Tuesday, July 13, 2021

An argument against a giant multiverse

Tariq Nazeem emailed me a really cool and simple argument against certain kinds of gigantic multiverses. I’ve tweaked the argument a little, and here it is.

Start with this, as the target of the reductio ad absurdum:

  1. Every metaphysically possible kind of substance exists.


  1. It is metaphysically possible to have a substance that has the causal propensity to turn every colorable object red every second.

(Colorable objects are things are like trees and dogs, but not numbers, photons or electromagnetic fields.)

Well, it follows from (1) and (2) that:

  1. So, there is a substance that has the causal propensity to turn every colorable object red every second.

  2. So, every colorable object turns red every second.

  3. But I am a colorable object that does not turn red every second. (Empirical observation)

  4. Contradiction!

My initial objection to Nazeem’s argument was that in a typical philosophical giant multiverse theory, the multiverses exist in separate spacetimes. (I think Nazeem’s own target was a view where they were in a single spacetime, but that is a less common view.) But then I realized that there is nothing absurd about a substance affecting things that are not spatiotemporally connected to it—classical theists think God is like that. Substances have causal propensities that specify the types of things they affect and the circumstances in which they affect them, and there is nothing absurd about a specification of these things and circumstances that makes no reference to a spatiotemporal connection. Therefore, (2) is pretty plausible, notwithstanding the fact that the colorable objects might exist in other spacetimes than the substance making them red does.

A different objection to this argument is what to say about conflict. What if reality included a substance that constantly made everything colorable red and another substance that constantly made everything colorable blue? Would I then be red all over and blue all over at the same time? But that’s impossible.

I am not completely clear on what to say to this objection.

One thought is: So much the worse for our giant multiverse—there are metaphysically possible pairs of kinds of substances, like the constant-reddenner and the constant-bluer, that simply cannot both be exemplified.

But on the other hand, maybe the possibility of conflict suggests that when we fully specify the causal propensities of a substance, we need to specify how they would interact with other causal propensities. Thus, we might have a constant-reddener that in the absence of other color-setters turns everything red, but in the presence of a constant-bluer, turns everything purple. However, it seems metaphysically possible to also have an overriding-reddener which makes everything red notwithstanding whatever other things exist. Then there could also be an overriding-bluer which makes everything blue notwithstanding whatever other things exist. And again this refutes (1).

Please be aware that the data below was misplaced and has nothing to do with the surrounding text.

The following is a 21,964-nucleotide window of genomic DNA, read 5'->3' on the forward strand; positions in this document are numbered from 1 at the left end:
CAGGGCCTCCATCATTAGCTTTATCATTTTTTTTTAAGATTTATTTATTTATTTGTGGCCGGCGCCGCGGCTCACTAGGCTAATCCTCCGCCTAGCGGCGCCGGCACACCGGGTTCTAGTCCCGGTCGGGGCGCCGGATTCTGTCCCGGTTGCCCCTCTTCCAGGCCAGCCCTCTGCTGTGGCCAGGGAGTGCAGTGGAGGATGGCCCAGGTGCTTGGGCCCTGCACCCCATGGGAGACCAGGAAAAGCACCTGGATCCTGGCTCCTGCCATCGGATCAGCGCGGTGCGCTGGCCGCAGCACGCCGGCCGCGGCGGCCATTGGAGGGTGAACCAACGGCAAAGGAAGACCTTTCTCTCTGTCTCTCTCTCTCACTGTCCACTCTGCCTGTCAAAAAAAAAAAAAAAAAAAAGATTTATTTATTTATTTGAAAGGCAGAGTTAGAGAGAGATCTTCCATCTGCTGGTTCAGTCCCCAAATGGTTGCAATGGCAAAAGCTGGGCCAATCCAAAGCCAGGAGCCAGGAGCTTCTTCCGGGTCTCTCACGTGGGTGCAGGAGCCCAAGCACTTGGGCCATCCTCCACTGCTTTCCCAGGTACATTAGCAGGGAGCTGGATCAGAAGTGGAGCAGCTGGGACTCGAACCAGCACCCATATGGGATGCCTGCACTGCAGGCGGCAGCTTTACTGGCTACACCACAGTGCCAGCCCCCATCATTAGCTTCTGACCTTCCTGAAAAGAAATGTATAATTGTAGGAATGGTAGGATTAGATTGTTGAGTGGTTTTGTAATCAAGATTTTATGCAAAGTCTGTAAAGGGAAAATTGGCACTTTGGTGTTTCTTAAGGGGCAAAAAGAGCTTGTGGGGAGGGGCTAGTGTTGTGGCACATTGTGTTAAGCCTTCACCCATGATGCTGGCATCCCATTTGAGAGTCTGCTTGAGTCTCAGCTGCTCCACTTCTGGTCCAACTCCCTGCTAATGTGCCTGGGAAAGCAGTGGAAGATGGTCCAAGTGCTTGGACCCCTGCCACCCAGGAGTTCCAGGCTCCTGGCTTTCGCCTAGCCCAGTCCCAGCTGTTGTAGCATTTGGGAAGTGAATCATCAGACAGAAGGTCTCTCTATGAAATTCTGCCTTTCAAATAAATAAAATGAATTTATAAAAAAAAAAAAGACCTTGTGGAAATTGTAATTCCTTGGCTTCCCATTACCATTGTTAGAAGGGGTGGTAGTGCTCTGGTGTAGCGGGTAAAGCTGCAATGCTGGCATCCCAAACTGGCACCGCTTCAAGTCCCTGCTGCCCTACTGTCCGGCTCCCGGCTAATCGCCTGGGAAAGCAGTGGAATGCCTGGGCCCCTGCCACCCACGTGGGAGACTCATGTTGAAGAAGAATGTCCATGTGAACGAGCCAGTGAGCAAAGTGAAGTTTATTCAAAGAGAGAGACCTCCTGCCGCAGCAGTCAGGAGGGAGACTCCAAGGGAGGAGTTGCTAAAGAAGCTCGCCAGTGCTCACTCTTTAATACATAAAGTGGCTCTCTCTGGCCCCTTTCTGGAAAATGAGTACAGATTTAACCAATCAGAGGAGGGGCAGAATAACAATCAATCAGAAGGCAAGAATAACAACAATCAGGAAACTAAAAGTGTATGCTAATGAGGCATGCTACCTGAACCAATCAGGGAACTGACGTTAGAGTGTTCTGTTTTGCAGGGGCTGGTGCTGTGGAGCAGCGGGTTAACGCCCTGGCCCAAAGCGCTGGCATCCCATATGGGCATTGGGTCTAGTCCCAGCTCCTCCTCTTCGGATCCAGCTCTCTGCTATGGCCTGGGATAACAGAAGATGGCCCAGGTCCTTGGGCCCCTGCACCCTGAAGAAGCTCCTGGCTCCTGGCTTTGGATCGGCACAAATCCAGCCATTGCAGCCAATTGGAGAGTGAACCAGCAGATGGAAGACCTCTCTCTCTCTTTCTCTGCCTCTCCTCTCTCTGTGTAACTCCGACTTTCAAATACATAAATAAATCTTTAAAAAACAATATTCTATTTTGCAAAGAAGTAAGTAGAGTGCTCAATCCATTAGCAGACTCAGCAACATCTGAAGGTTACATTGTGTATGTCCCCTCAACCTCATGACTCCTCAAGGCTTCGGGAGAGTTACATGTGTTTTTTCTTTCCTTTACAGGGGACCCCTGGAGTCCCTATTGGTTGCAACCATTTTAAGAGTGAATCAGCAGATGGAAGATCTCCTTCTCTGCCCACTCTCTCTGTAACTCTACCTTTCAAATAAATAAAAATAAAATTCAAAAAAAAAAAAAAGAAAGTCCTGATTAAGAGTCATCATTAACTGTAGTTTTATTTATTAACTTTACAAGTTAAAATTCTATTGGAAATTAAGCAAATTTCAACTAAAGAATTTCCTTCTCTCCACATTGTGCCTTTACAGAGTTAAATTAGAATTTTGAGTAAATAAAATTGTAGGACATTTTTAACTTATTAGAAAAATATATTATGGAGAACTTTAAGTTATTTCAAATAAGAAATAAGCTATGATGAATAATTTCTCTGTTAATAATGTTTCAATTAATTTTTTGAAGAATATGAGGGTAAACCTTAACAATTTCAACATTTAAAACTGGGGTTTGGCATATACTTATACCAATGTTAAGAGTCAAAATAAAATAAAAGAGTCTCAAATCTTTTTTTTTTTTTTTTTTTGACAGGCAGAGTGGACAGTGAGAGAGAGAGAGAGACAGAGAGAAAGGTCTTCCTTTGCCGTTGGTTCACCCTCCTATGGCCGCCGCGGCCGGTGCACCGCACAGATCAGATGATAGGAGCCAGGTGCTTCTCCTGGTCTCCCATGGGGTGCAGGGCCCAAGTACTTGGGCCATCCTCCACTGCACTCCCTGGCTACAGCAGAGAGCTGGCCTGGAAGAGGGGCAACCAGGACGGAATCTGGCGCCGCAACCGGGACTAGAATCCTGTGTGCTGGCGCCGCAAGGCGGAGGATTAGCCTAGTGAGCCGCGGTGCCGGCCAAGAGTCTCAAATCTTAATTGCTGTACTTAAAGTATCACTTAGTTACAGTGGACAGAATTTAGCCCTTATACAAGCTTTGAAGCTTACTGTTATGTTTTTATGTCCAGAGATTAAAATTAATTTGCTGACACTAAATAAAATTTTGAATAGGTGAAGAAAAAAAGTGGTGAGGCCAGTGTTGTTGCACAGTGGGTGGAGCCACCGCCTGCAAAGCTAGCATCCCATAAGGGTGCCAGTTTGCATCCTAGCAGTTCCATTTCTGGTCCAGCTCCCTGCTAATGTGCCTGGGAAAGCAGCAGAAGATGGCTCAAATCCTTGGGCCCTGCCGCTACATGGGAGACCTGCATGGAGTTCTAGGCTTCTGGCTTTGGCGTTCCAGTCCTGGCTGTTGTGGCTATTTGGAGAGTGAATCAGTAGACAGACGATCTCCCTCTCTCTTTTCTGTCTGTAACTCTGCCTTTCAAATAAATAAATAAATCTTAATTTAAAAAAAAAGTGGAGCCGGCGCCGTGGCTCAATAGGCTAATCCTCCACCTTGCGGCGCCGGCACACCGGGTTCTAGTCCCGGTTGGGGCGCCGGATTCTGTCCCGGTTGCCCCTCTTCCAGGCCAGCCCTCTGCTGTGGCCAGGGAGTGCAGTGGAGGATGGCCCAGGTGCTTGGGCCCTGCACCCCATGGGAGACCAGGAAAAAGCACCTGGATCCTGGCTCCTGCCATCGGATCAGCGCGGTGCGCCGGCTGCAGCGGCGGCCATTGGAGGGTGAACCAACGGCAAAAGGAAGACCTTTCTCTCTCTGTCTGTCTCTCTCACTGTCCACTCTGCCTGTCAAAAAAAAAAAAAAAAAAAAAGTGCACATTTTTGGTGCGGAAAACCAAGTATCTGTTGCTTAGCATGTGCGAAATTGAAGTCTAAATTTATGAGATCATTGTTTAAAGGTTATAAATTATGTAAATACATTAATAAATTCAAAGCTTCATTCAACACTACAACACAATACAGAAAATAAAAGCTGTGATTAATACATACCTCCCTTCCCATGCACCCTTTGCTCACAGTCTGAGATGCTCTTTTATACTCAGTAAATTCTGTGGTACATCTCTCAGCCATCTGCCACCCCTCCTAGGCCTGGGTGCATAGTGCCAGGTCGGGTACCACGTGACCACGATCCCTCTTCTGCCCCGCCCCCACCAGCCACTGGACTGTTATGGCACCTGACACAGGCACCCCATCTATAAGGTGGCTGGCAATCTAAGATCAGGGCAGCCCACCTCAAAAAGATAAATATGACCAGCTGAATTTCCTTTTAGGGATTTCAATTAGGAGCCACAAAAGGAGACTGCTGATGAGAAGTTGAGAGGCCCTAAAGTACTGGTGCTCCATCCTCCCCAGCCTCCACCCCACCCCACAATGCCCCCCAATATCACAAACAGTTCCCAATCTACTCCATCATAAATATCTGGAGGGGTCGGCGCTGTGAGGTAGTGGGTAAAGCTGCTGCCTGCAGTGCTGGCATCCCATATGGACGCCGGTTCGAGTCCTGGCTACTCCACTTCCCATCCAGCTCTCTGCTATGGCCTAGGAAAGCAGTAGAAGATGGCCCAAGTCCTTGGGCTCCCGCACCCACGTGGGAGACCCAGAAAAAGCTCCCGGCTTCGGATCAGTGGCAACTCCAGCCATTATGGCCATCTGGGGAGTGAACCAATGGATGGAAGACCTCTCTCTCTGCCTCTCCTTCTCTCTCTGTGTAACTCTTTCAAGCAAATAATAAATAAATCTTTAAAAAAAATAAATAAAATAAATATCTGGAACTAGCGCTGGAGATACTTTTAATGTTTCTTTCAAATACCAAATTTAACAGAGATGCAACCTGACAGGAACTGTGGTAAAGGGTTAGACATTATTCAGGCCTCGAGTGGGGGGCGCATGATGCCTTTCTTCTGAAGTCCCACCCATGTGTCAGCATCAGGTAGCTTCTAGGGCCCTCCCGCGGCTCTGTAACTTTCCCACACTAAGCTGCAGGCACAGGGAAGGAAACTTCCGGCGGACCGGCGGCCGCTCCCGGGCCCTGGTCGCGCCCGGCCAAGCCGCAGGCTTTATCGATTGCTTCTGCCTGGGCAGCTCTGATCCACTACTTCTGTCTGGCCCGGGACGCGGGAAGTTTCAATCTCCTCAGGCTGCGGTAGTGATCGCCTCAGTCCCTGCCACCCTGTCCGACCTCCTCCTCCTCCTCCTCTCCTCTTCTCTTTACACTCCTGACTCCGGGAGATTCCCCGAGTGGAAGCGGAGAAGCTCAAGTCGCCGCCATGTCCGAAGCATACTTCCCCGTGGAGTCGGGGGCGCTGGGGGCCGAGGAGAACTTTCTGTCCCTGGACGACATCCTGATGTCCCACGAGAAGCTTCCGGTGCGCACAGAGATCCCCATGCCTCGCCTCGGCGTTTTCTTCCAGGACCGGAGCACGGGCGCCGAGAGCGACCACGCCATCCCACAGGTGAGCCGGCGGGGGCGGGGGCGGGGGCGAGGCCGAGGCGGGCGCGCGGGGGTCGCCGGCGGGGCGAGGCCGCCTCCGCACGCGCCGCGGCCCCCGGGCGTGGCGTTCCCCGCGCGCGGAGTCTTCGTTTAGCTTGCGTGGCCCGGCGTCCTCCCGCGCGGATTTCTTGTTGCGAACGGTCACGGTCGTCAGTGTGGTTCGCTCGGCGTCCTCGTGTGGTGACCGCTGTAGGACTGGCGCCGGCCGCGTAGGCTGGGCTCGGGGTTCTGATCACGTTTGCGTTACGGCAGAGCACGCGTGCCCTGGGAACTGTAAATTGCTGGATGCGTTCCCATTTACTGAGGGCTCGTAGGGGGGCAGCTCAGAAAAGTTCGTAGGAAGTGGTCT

Unknown said...

I think Professor Rasmussen had the same "conflict" objection in mind, in his book how reason can lead to God he dreams up the possibility of every conceivable universe existing simultaneously as an explanation to why we exist, but he too realizes that certain possibilities preclude others (the possibility that a blackhole that spans all of reality and the possibility that there isn't a universe inside a blackhole).

I think this thought experiment at the very least provides a compelling case that reality is specific, consistent and homogenous.

-Tariq Nazeem

Tom said...

I sometimes struggle to make sense of "metaphysical possibility" as it's used here. In this world, the Reddener would need to change the structure of everything else to make it red (assuming red isn't just a product of our minds?), and even then it could only do so within the bounds of the speed of light. So it's clearly not physically possible.

But then you have metaphysical possibility, which seems to describe magic as much as anything else. The Reddener turns everything red without reference to any laws of nature or other causal structures/physically possibilities, it just does it, somehow, even across lengths greater than the speed of light and different universes (and is it even a coherent suggestion on metaphysical pictures like the "vast mosaic of matters of particular fact," where everything is separate and a matter of the chance distribution of fundamental physics? but those ideas are weird too, since they make everything in the world an astounding coincidence)

So metaphysical possibility seems to work out to just be some sort of conceivability, which strikes me as a weak basis to allow something so extraordinary.

But maybe this is a problem with all modal notions, since we by definition can't have empirical evidence for them (we only know what happens in this world from empirical examination, any ideas about other possibilities are at least abstracted). And causation is a bit of a weird subject too, since most attempts to reduce it to something else just allow the same weird features to pop back up elsewhere.

Anyway, I'm not sure this made a lot of sense, but suffice it to say I find a lot of suppositions made in philosophy about these topics thoroughly confusing.